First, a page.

Consumer Advocate Denise Richardson Talks About Reducing Your Risk:
"Credit cards, drivers’ licenses, corporate ids, university ids, speed passes and passports are starting to contain RFID tags. Criminals know that electronic devices referred to as RF readers sold for little more than $100. on the web, can scan, read and "skim" the stored information AND track it as well. Will Radio-Frequency Identification Technology Affect You? In all likelihood –yes!
Recently, my local ABC station aired a disturbing, eye-opening report. The investigative reporter purchased a remote frequency reader, found easily and readily available on the web and placed it in her purse as she initiated her quest to find out just how easy it would be to steal her co-workers personal information armed with this small electronic device.
Prior to her mission, they first armed and activated her device with an audible alarm so viewers, and her intended targets, could hear a successful theft as it happened –in real time. Her targeted victims would hear an audible signal each time the device successfully stole their information –but they would not immediately know what the annoying beeping noise was or why it was emitting from the reporter’s purse…at least not until it was too late.
Carrying her purse, the reporter nonchalantly walked by an unsuspecting employee’s desk, and suddenly, a beeping noise emanated from the reporter’s bag. She then set her purse on another co-worker’s desk –again, more beeping. She proceeded to walk casually down the office hallway past another co-worker, and yet again, more beeping. Each audible beep meant she successfully hacked the unsuspecting target’s private information -information her targets believed was stowed safely away.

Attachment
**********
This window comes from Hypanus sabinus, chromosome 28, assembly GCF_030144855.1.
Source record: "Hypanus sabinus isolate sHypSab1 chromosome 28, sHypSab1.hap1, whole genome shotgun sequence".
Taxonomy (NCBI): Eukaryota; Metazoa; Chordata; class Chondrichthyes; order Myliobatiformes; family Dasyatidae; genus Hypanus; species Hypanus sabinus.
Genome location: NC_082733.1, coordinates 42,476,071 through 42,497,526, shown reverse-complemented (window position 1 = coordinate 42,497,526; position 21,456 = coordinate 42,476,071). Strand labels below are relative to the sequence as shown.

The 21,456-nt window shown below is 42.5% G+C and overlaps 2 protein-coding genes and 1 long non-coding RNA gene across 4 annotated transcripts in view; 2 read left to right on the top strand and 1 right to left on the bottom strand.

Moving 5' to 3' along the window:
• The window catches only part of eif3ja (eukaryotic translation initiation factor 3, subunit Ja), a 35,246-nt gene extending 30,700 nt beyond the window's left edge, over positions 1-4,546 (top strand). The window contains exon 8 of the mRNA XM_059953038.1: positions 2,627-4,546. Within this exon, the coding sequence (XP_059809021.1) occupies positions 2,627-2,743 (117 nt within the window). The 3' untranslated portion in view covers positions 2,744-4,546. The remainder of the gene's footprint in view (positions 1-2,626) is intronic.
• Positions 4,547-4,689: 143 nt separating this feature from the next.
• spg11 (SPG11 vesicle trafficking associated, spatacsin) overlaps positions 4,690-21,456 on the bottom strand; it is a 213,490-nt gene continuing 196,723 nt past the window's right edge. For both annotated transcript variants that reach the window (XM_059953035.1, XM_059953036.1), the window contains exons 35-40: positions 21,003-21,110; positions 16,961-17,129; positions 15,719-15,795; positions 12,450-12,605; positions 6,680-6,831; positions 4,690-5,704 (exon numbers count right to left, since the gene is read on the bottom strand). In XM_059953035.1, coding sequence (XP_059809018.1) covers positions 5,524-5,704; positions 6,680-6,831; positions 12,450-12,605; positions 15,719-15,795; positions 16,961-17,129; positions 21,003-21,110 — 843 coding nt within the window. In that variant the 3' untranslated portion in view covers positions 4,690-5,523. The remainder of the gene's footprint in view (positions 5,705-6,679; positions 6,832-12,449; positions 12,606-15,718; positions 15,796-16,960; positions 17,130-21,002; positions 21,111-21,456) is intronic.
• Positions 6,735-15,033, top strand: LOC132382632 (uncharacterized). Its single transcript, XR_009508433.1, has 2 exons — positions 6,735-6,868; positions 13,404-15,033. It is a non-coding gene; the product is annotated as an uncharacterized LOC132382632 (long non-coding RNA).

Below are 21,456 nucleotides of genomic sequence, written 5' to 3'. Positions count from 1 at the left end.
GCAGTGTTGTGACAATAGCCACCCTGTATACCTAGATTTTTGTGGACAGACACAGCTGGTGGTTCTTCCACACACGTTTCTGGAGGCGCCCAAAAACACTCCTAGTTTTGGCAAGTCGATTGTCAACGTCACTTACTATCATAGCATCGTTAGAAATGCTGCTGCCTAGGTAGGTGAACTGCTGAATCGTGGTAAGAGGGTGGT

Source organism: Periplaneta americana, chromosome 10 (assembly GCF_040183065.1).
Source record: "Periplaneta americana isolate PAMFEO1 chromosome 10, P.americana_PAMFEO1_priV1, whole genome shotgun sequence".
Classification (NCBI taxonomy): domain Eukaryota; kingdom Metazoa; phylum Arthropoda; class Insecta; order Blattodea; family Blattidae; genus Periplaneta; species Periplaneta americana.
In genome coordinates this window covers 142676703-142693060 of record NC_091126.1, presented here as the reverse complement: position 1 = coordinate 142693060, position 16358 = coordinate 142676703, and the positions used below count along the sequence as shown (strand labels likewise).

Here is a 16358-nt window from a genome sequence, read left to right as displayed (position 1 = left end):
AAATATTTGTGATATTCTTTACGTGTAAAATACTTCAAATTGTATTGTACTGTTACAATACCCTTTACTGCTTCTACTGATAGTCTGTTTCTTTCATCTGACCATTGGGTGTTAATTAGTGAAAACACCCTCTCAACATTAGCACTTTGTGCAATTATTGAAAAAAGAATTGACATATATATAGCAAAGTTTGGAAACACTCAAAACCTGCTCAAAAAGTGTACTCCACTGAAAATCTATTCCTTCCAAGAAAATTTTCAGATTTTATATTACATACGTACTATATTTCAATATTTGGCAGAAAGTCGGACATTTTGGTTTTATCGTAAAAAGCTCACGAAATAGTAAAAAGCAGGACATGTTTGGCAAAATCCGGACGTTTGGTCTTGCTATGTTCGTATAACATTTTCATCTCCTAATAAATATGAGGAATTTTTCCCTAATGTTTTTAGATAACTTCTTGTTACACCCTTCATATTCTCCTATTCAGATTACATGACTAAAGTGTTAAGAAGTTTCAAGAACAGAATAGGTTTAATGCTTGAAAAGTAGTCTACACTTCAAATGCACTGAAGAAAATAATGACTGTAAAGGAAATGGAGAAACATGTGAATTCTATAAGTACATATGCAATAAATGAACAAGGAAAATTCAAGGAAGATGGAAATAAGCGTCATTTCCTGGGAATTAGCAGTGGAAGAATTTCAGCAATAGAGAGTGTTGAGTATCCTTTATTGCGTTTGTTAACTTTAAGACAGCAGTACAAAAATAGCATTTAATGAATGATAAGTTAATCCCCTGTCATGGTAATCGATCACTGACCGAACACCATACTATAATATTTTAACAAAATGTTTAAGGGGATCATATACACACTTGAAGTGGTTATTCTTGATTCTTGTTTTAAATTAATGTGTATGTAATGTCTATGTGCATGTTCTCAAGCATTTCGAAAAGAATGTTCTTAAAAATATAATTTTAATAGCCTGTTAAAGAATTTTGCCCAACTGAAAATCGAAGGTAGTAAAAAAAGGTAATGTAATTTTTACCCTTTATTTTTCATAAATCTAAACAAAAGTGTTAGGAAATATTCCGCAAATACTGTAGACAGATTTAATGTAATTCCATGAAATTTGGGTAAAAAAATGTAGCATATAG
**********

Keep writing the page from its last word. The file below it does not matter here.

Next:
Keep in mind, criminals won’t activate their devices with an audible alarm designed to warn us they’re about to attack our purses or wallets, as this investigative reporter’s device was equipped to do. She also warned viewers that oftentimes criminals will work in teams. While one crook is skimming your information, the other is busy snapping a picture of you on his/her cell phone. For all intents and purposes -they’ve just stolen you!
It’s hard to imagine just how much sensitive information can be "skimmed" at airports, shopping malls, grocery stores, sporting events, universities, etc. without anyone being the wiser. And how much damage (or how many doors) will that stolen data open everyone up to?
Could confidential information stored on personnel badges or key cards -if stolen, provide a thief entrance or access to pass protected computers, corporate or government facilities, college campuses, classified information?
Yes -if not properly secured and protected.
Since retaining our identity has become a daily struggle simply trying to avoid identity theft, data breaches, hackers, scams, predators and fraud…this latest technology isn’t something we can afford to ignore. The days of simply worrying about keeping our wallets in our “physical” possession are long gone. Our having "physical" possession of our wallets and credit cards does not immunize us from fraud.